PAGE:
One year follow-up of neurologic symptoms in non-hospitalized neurology outpatients with post-acute sequelae of COVID-19 (PASC)
Sherry Fung1, Rachel Kenney3, Sara Hyman1, Samarah Ahmed4, Azizi Seixas5, Girardin Jean-Louis6, Jennifer Frontera1, Steven Galetta7, Laura Balcer8, Sujata ThAwani2
1NYU Grossman School of Medicine, 2Neurology, NYU Grossman School of Medicine, 3Vanderbilt School of Medicine, 4New York University Grossman School of Medicine, 5University of Miami, 6University of Miami Miller School of Medicine, 7NYU Langone Medical Center, 8NYU School of Medicine

We characterized the evolution of neurologic symptoms, and self-perceived recovery of non-hospitalized participants after an initial baseline evaluation for post-acute sequelae of COVID-19 (PASC).

Neurologic symptoms persist in some patients after COVID-19 infection.
In a follow-up study of a baseline cohort of SARS-CoV-2 laboratory-positive patients evaluated for PASC (November, 2020-August, 2021), 49.5% (46/93) participants completed follow-up phone questionnaires on their neurologic symptoms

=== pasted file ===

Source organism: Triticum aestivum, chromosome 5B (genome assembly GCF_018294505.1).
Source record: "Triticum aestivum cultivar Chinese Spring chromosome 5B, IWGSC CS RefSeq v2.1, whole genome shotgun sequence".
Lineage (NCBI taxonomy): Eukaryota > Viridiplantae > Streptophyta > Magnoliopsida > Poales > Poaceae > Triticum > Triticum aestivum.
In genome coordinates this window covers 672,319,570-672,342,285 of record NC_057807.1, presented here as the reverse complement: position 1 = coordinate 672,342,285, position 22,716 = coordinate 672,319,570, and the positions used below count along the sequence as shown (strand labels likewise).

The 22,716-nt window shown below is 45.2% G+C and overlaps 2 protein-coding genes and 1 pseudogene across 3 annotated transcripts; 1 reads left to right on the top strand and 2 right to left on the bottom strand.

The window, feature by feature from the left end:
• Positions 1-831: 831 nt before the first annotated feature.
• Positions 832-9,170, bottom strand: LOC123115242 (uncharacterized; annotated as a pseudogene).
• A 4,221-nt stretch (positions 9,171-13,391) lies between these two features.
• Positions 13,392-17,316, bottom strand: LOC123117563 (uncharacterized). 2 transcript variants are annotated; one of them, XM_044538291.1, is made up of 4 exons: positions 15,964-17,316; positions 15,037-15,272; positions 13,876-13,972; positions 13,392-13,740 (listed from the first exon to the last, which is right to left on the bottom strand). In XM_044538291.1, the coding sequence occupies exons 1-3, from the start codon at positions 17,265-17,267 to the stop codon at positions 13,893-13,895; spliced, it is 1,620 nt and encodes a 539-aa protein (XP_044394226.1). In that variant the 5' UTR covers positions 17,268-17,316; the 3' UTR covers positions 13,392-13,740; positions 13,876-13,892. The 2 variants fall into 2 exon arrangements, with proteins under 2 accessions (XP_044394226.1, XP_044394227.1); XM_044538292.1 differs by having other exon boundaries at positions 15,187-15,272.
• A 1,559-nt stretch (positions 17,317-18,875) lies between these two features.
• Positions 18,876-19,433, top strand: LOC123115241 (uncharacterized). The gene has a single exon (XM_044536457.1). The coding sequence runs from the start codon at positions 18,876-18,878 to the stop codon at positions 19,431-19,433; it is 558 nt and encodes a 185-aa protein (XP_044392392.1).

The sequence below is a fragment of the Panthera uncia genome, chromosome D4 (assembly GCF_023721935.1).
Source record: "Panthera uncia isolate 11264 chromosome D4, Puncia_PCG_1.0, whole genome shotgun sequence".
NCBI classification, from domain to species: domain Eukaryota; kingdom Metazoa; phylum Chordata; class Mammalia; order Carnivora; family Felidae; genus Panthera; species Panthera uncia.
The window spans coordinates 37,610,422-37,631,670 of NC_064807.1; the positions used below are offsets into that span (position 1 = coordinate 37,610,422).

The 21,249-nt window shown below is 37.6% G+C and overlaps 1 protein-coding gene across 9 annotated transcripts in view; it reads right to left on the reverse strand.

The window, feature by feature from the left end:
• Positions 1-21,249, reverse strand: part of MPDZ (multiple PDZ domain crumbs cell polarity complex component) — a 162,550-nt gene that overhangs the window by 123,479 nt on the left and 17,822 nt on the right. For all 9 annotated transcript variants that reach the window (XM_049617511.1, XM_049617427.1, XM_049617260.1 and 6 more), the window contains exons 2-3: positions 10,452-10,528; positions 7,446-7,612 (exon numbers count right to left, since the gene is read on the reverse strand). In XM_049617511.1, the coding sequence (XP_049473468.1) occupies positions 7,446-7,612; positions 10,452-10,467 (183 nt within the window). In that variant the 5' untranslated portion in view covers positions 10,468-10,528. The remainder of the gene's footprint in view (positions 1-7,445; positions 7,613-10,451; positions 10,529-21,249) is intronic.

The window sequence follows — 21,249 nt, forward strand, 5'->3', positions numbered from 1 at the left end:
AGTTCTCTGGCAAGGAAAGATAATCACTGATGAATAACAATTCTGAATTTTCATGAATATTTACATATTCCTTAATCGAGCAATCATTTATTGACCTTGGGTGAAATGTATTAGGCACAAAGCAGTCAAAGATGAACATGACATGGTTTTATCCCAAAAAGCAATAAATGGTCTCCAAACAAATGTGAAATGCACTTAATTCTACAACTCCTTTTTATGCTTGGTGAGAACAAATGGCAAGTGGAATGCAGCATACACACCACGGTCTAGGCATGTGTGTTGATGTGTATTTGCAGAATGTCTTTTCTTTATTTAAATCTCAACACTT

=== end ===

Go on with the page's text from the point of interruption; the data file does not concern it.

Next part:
Mean age after initial PASC assessment was 51.1 years (SD=16.5), 63% (29/46) were female and 95% received COVID-19 vaccination. Initial PASC assessment occurred at a median of 9.5 months (IQR=8.0–11.9) after COVID-19 infection. Median time between first visit and 1 year follow-up visit was 15.4 months (IQR=14.5-16.1). Median time between symptom onset and 1-year follow-up visit was 25.8 months (IQR=23.0-17.4).

The most frequent reported symptoms at follow-up included word finding difficulty (63%), change in memory (59%), anxiety (56%), fatigue (54%), and autonomic features of the eye (54%). Of the top 5 symptoms reported at first/baseline visit, fatigue, word finding difficulty, change in memory, and difficulty sleeping were not significantly different at 1-year follow-up, and shortness of breath decreased significantly (51 vs 30%, p=0.04, McNemer’s test). Autonomic eye symptoms increased significantly (31 vs 54%, p=0.03) whereas presence of headaches (44 vs 44%, p=1.00), reports of lightheadedness (48 vs 43%, p=1.00), palpitations (24 vs 33%, p=0.15), and anosmia did not change from baseline to follow-up (p=0.44), but anosmia improve from acute infection to 1 year follow-up (70 vs 35%, p=0.0006).



Non-hospitalized neurology outpatients with PASC continue to experience, fatigue, word finding difficulty, change in memory and headaches. More participants at follow-up reported autonomic eye symptoms suggesting that screening for dysautonomia and vision-related symptoms may be important in this clinic-based population.